Thursday, November 02, 2006

Quality vs. Quantity


Literally just finished your article in the Nov/Dec Poets&Writers (really helped with the MFA application anxiety, btw) and I ended up going to their site to read additional MFA “stuff.” I found another article there by Steve Almond in the “MFA Toolkit” called “Confessions of an MFA Application Reader.” In it, Almond suggests that if your portfolio consists of 30 pages made up of one strong story and one weak story, you should submit less than 30 pages even though that is what the application calls for because “quality trumps quantity, every time.” I’m curious about your thoughts on this as well as other comments.

Wanna-be Novelist in North Carolina

It’s all relative. If your one great story is eight pages, then no way. If it’s twenty-two pages, then that advice makes sense. That’s a great article by Steve Almond, by the way. Other readers should check it out.

Back to the question, if a writer truly feels like he/she has only one good story, then either 1. Get writing on a new one, or editing an old one, or 2. It might be wise to wait a year before applying. Of course, I’d nudge people towards #1. Rock on.


Qfwfq said...

That is a good essay by Almond, however this struck me as odd:

"Most people who apply can write well," FIU's Dufresne observes. "But they can't tell a story, don't seem to know what a story is. So, fiction writers, tell a story! Make me care about what happens to your characters. I don't want to be distracted by your ‘style.'"

To begin with, I'd say the opposite is true. Good "stories" are a dime a dozen. Coming up with an interesting plot is as simple as skimming some police reports or listening to friends talk about their craziest experiences. In my experience most people know how to think up a story, they just dont' know how to TELL it. ie they have no style.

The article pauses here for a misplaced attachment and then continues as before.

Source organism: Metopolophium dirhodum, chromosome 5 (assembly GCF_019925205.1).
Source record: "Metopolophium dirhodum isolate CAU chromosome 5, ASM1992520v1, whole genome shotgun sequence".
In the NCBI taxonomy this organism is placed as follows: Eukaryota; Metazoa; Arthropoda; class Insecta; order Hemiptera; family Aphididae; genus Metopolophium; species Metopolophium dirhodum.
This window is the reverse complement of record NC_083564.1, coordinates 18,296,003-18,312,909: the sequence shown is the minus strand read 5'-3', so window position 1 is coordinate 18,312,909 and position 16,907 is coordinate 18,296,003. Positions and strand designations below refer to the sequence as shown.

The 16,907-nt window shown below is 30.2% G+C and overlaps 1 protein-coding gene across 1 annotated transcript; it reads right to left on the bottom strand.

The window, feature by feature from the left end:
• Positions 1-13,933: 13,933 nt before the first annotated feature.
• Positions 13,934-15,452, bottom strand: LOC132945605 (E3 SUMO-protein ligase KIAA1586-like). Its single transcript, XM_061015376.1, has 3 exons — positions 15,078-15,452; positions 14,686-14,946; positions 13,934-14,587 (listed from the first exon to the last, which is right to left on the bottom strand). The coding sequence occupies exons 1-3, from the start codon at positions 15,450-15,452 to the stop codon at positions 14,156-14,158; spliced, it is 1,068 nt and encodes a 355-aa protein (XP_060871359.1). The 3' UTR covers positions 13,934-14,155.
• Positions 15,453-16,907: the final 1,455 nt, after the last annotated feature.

I'd much rather read Nabokov going on a 10 page meditation about a screwdriver than a read a really badly written story about a crazy jewlery heist.

But more to the point, I would have assumed MFA people would be much more concerned with style over "telling a story" in their applications. Structure, narrative arc, tricks like ephiphanies and all that kind of stuff is a lot easier to teach than organic rhtymn, interesting metaphors, exciting language and anything else that is "style."

Don't you think?

Tapeworm said...

I think what's being stated is for a writer to use their style to tell a great story. Okay, someone is a great writer; they really know how to fling out a metaphor and have their language drip from the they just need to take those skills and tell a great story with them. Don't tell a detailed account of a walk down the street or a birthday party. Can't we, as readers, go out and experience those things first hand? I don't know. I think it just comes down to a killer combination of the two.

chris said...

I agree with both Tom and Steve, quality vs. quantity. However, in interviews in Identity Theory and 3 A.M. Mr Almond admits to having a short attention span. I thought he also mentioned that books shouldn't be over 500 pages and that Augie March was too long at certain parts. So maybe these are just his personal preferences ... but what's it matter? Send your best stuff.

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